Bayside’s First Baptist Church Pastor Bill Lendly said the event would be non-denominational with the goal of getting everybody together. The council meeting was Wednesday, April 10.
Lendly introduced Jeff Churchill, pastor of the Ground Zero Biker Church in Corpus Christi.
“I’ll start by saying I serve God,” Churchill said.
Churchill described what was planned: 50 bikers on motorcycles would come to the event, a performance by a band that plays contemporary Christian music would be presented, a barbecue served and testimonials given, including Churchill’s own struggle to overcome drug use.
Churchill said he’s been clean almost a decade.
But before that happened, he almost gave up on life and was ready for perdition. But, he said, God stepped in and changed his mind.
Lendly said the rally probably would be under a huge tent because the community center was not big enough.
The purpose of the event would be to address drug use, alcohol abuse by adults and underage drinking.
Churchill said every community in the nation has these problems.
“We’d like to make a difference for the kids in this town. We’re Christian bikers. We live our faith. At the end of the day, it’s about Jesus,” he said.
“Kids, I tell you, gravitate to motorcycles,” he said. He said the youth would naturally be drawn to the event.
He said once a kid said he didn’t look like a man of God. But Churchill asked if Jesus looked like the son of God.
“A devil could walk in the door wearing a three-piece suit,” he said.
Churchill said there would be no cost to the city, that all he wanted was the town’s support.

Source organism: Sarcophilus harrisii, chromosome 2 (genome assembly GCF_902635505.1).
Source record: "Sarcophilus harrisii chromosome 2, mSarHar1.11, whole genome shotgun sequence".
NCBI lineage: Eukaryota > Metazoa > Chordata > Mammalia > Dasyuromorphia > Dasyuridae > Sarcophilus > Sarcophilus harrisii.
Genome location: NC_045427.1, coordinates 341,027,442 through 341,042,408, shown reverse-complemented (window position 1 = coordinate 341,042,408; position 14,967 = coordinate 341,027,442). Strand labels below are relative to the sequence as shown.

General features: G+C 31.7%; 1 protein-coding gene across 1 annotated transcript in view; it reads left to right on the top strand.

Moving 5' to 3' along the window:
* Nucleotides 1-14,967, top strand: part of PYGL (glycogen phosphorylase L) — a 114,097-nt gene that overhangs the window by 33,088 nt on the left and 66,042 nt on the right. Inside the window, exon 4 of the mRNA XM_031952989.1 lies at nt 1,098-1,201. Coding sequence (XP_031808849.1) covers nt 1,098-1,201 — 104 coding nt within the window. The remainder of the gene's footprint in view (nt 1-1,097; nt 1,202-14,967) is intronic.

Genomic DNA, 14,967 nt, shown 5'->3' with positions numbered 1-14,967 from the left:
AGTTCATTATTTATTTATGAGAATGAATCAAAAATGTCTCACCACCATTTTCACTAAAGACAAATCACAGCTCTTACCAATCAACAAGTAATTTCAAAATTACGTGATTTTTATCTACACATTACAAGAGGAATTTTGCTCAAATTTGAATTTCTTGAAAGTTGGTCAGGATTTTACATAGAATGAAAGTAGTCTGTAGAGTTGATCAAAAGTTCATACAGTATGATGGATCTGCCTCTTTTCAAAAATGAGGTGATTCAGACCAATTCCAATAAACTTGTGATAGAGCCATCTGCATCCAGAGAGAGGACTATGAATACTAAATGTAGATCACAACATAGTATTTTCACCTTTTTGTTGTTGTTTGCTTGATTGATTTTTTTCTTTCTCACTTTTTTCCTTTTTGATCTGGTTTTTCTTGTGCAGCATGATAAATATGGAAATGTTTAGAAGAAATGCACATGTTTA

“This will be the first event of its kind,” he said. And it is hoped the event would not only draw Bayside youth but students in the Woodsboro school district.
Churchill said he met Pastor Lendly four years ago. He credited God for meeting him in Gregory.
He said he held on to the idea of a rally – sort of a modern day revival.
As different as the two are, both want to help address the problems of drugs and alcohol in the community.
And planning it in August just before school starts would be a strategic time to set the youth on a good course.
“We go in and try to make a difference for those who are hurting,” Churchill said.
Bayside Mayor Ken Dahl said he thought the idea was a good one, and he said he would support it.
He added that the event would complement Bayside’s upcoming Summer Program for youth scheduled for May 23.
Churchill was invited to come to the Summer Program and familiarize himself with participants.
Mayor Pro Tem Orville Downs made a motion to support the Youth Rally, and Councilwoman Pat Torres seconded.
The vote was unanimous.
In other council business, a higher than specified sign as set down in the town’s sign ordinance was approved by the council.
“It’s a little higher than the ordinance dictates, but the council can review and approve on individual situations,” Dahl said.
He noted that the council’s option was in the ordinance, as well.
The council agreed that former council members Al Posas and Robert Moreno could survey senior residents to find out their needs for a State of Texas Emergency Assistance Registry for future use in hurricanes or other catastrophes.
Posas and Moreno said they would volunteer their time to do the work.
The council also agree to set up a Facebook page for the town. The intention is to post council meeting minutes and other notices on the page.